The Green Life Edit: Using a Clothes Line/Drying Rack

Monday, August 28, 2017



I had never thought of using a clothes line until we went to France two years ago.  And mostly because I had no choice.  Our apartment didn't have a dryer (many homes and apartments in France do not), so we had a massive fold-out drying rack that filled up most of our 270 sq. ft apartment.  I didn't like drying everything on it, but for the most part, I was surprised at how easy it was.

So when we got home, we bought a drying rack from Ikea, and have used it almost every week since we bought it.  It isn't great for towels and some stretchy cotton items (baby onesies that have been heavily drooled on, for example), but it is perfect for many, many other items.

Your clothes dryer is one of the most inefficient and power sucking appliances in your home.  And not really necessary for a lot of your clothes.

In fact, many items of clothing can be damaged by heat (shrinking, scorching, etc), so when possible, using a clothes line or drying rack can save you money, and make your clothes last longer.

Here is a short list of what I dry weekly on our drying rack/clothes line:
- toddler shorts and tees
- jeans
- button down shirts
- dish towels
- cloth napkins
- sheets
- baby blankets
- underclothing (not as much lately, because our next door neighbors would be able to see it)
- swimsuits

I have been a big fan of our drying rack (and now the clothes line in the back yard), for about half of every load of laundry I do.  That may change some once the twins are born, because line drying takes a couple extra minutes, but I love knowing that I am saving myself quite a lot of money every year, and making a great environmental choice.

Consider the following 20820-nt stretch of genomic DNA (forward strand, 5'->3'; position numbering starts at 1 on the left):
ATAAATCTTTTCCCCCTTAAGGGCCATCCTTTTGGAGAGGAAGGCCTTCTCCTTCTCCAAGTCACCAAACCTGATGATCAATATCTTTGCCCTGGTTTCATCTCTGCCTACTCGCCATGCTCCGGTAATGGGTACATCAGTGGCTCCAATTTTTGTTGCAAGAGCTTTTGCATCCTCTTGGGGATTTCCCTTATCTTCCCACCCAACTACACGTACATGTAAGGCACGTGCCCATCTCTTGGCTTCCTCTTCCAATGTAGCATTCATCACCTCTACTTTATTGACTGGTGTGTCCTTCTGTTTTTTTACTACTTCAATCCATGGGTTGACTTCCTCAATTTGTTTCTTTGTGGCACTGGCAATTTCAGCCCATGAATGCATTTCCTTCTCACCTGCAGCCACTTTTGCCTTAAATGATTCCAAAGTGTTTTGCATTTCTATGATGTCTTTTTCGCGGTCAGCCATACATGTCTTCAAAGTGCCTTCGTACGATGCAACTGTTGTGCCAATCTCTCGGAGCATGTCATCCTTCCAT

Also, there is nothing quite like sleeping on freshly line-dried sheets.  My mother-in-law swears by it, and I now I understand.  Just trust me and try it.

One final note:  if you live in a very humid place, line drying might not be an option for you.  When we were in Austin, TX (a relatively humid place), I always dried them inside under the fan, and that worked relatively well, except it made our apartment pretty humid.  If you have lots of humidity, you might need to stick with the dryer.  If you live in a dry place, hooray for you!  Your clothes will probalby dry faster in the summer sun than they would in the clothes dryer.  

5 comments

  1. We moved a month ago and have done all of our drying outside on the line since. It has been so nice to know we're saving money and energy and I have been really enjoying it, too!

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  2. Here in germany it is also very common to dry your cloth on the line. We bought a second-Hand dryer last year and I only use it for towels and undergarment (I love how soft towels are after they were in the dryer since I do not use and fabric softner). You can also dry your clothes outside if it is freezing cold (it has to be a clear day though).

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  3. It is very similar in England, despite our hideous winter weather we dry outside in summer and then use indoor racks for winter. Most people use the dryer for towels and bedding in winter as it is super hard to get those dry indoors. I guess it is just common for our neighbours to see our undergarments so we don't bat an eyelid.

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  4. We just moved into a new home a week and a half ago. There is a clothes line in our back yard, and I am thrilled!!

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  5. My dad used a clothes line my last few years of high school (my parents are divorced so he was just doing it to his clothes), but I remember he made the mistake of not using clothing pins and just draped his clothes over the line, and the sun actually faded his clothes on the parts that were laying directly on the line, so he had sun bleached stripes on his clothes everywhere he went. He marches to the beat of his own drum through, so he wasn't too phased by it. We'll have a really large backyard at our new place in Utah and I'm actually kind of excited to give this a try until the super cold weather hits and then our clothes will just freeze!

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